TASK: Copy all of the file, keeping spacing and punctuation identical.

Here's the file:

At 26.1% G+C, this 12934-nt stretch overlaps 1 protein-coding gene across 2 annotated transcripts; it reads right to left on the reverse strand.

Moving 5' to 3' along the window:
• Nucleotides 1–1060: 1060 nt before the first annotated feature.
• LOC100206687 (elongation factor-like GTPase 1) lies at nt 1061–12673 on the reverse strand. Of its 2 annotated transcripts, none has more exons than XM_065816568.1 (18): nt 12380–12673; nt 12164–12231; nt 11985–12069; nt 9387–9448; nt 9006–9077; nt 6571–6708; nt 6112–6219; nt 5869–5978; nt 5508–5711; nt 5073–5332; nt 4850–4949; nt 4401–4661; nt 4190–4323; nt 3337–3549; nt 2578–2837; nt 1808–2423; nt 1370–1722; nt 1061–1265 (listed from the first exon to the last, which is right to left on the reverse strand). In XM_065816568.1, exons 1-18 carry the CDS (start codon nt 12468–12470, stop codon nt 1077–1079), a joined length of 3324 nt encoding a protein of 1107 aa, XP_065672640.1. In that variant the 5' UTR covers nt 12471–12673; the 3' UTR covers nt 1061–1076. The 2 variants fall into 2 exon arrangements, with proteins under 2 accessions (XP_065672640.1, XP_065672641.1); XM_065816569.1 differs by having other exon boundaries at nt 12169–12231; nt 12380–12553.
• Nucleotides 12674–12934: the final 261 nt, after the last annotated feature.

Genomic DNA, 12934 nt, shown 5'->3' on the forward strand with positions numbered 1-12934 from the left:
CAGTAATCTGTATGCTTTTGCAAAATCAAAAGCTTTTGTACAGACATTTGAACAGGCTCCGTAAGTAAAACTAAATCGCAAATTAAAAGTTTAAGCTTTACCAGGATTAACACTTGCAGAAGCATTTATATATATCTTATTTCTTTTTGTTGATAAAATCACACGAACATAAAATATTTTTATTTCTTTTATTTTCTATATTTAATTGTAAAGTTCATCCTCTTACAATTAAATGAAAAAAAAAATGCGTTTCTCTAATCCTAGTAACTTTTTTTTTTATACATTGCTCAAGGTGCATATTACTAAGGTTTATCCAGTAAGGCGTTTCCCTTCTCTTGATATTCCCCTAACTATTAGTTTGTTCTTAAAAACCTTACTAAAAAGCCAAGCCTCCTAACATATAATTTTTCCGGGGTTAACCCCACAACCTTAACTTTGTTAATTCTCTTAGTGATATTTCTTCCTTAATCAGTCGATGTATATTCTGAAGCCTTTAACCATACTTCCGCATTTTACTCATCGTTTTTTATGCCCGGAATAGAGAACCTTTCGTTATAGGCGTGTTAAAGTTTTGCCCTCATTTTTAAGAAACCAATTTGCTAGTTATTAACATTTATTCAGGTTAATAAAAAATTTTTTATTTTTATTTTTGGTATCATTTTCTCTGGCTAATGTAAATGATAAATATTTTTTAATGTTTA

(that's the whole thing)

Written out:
At 26.1% G+C, this 12934-nt stretch overlaps 1 protein-coding gene across 2 annotated transcripts; it reads right to left on the reverse strand.

Moving 5' to 3' along the window:
• Nucleotides 1–1060: 1060 nt before the first annotated feature.
• LOC100206687 (elongation factor-like GTPase 1) lies at nt 1061–12673 on the reverse strand. Of its 2 annotated transcripts, none has more exons than XM_065816568.1 (18): nt 12380–12673; nt 12164–12231; nt 11985–12069; nt 9387–9448; nt 9006–9077; nt 6571–6708; nt 6112–6219; nt 5869–5978; nt 5508–5711; nt 5073–5332; nt 4850–4949; nt 4401–4661; nt 4190–4323; nt 3337–3549; nt 2578–2837; nt 1808–2423; nt 1370–1722; nt 1061–1265 (listed from the first exon to the last, which is right to left on the reverse strand). In XM_065816568.1, exons 1-18 carry the CDS (start codon nt 12468–12470, stop codon nt 1077–1079), a joined length of 3324 nt encoding a protein of 1107 aa, XP_065672640.1. In that variant the 5' UTR covers nt 12471–12673; the 3' UTR covers nt 1061–1076. The 2 variants fall into 2 exon arrangements, with proteins under 2 accessions (XP_065672640.1, XP_065672641.1); XM_065816569.1 differs by having other exon boundaries at nt 12169–12231; nt 12380–12553.
• Nucleotides 12674–12934: the final 261 nt, after the last annotated feature.

Genomic DNA, 12934 nt, shown 5'->3' on the forward strand with positions numbered 1-12934 from the left:
CAGTAATCTGTATGCTTTTGCAAAATCAAAAGCTTTTGTACAGACATTTGAACAGGCTCCGTAAGTAAAACTAAATCGCAAATTAAAAGTTTAAGCTTTACCAGGATTAACACTTGCAGAAGCATTTATATATATCTTATTTCTTTTTGTTGATAAAATCACACGAACATAAAATATTTTTATTTCTTTTATTTTCTATATTTAATTGTAAAGTTCATCCTCTTACAATTAAATGAAAAAAAAAATGCGTTTCTCTAATCCTAGTAACTTTTTTTTTTATACATTGCTCAAGGTGCATATTACTAAGGTTTATCCAGTAAGGCGTTTCCCTTCTCTTGATATTCCCCTAACTATTAGTTTGTTCTTAAAAACCTTACTAAAAAGCCAAGCCTCCTAACATATAATTTTTCCGGGGTTAACCCCACAACCTTAACTTTGTTAATTCTCTTAGTGATATTTCTTCCTTAATCAGTCGATGTATATTCTGAAGCCTTTAACCATACTTCCGCATTTTACTCATCGTTTTTTATGCCCGGAATAGAGAACCTTTCGTTATAGGCGTGTTAAAGTTTTGCCCTCATTTTTAAGAAACCAATTTGCTAGTTATTAACATTTATTCAGGTTAATAAAAAATTTTTTATTTTTATTTTTGGTATCATTTTCTCTGGCTAATGTAAATGATAAATATTTTTTAATGTTTA